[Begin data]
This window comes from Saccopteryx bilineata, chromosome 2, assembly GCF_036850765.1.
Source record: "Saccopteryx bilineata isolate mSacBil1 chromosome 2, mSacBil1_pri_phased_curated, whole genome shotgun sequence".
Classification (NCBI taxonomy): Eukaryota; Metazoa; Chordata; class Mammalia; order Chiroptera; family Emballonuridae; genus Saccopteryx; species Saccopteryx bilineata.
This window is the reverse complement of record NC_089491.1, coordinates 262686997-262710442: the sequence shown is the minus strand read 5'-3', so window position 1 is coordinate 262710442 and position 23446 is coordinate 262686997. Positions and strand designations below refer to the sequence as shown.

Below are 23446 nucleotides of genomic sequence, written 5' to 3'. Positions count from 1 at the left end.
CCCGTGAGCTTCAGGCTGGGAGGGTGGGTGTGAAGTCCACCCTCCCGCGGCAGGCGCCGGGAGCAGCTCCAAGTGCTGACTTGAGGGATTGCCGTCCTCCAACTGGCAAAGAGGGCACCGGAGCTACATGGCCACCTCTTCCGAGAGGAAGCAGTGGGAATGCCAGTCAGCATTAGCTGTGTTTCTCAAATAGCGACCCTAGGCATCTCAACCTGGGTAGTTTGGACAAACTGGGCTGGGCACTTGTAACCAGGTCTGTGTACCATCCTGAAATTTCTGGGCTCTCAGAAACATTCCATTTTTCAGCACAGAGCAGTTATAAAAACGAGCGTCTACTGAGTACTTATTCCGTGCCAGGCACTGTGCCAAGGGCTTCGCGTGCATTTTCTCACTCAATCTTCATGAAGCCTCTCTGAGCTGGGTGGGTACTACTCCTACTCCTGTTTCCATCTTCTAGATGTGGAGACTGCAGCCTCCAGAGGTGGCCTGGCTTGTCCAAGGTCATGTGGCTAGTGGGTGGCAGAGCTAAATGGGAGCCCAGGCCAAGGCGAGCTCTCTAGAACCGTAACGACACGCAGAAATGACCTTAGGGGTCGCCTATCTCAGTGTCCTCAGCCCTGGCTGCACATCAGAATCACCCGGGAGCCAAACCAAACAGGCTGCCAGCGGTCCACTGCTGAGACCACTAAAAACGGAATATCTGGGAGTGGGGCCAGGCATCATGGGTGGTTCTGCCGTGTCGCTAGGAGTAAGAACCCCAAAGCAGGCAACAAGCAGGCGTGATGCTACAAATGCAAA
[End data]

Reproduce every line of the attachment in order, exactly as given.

This window comes from Saccopteryx bilineata, chromosome 2, assembly GCF_036850765.1.
Source record: "Saccopteryx bilineata isolate mSacBil1 chromosome 2, mSacBil1_pri_phased_curated, whole genome shotgun sequence".
Classification (NCBI taxonomy): Eukaryota; Metazoa; Chordata; class Mammalia; order Chiroptera; family Emballonuridae; genus Saccopteryx; species Saccopteryx bilineata.
This window is the reverse complement of record NC_089491.1, coordinates 262686997-262710442: the sequence shown is the minus strand read 5'-3', so window position 1 is coordinate 262710442 and position 23446 is coordinate 262686997. Positions and strand designations below refer to the sequence as shown.

Below are 23446 nucleotides of genomic sequence, written 5' to 3'. Positions count from 1 at the left end.
CCCGTGAGCTTCAGGCTGGGAGGGTGGGTGTGAAGTCCACCCTCCCGCGGCAGGCGCCGGGAGCAGCTCCAAGTGCTGACTTGAGGGATTGCCGTCCTCCAACTGGCAAAGAGGGCACCGGAGCTACATGGCCACCTCTTCCGAGAGGAAGCAGTGGGAATGCCAGTCAGCATTAGCTGTGTTTCTCAAATAGCGACCCTAGGCATCTCAACCTGGGTAGTTTGGACAAACTGGGCTGGGCACTTGTAACCAGGTCTGTGTACCATCCTGAAATTTCTGGGCTCTCAGAAACATTCCATTTTTCAGCACAGAGCAGTTATAAAAACGAGCGTCTACTGAGTACTTATTCCGTGCCAGGCACTGTGCCAAGGGCTTCGCGTGCATTTTCTCACTCAATCTTCATGAAGCCTCTCTGAGCTGGGTGGGTACTACTCCTACTCCTGTTTCCATCTTCTAGATGTGGAGACTGCAGCCTCCAGAGGTGGCCTGGCTTGTCCAAGGTCATGTGGCTAGTGGGTGGCAGAGCTAAATGGGAGCCCAGGCCAAGGCGAGCTCTCTAGAACCGTAACGACACGCAGAAATGACCTTAGGGGTCGCCTATCTCAGTGTCCTCAGCCCTGGCTGCACATCAGAATCACCCGGGAGCCAAACCAAACAGGCTGCCAGCGGTCCACTGCTGAGACCACTAAAAACGGAATATCTGGGAGTGGGGCCAGGCATCATGGGTGGTTCTGCCGTGTCGCTAGGAGTAAGAACCCCAAAGCAGGCAACAAGCAGGCGTGATGCTACAAATGCAAA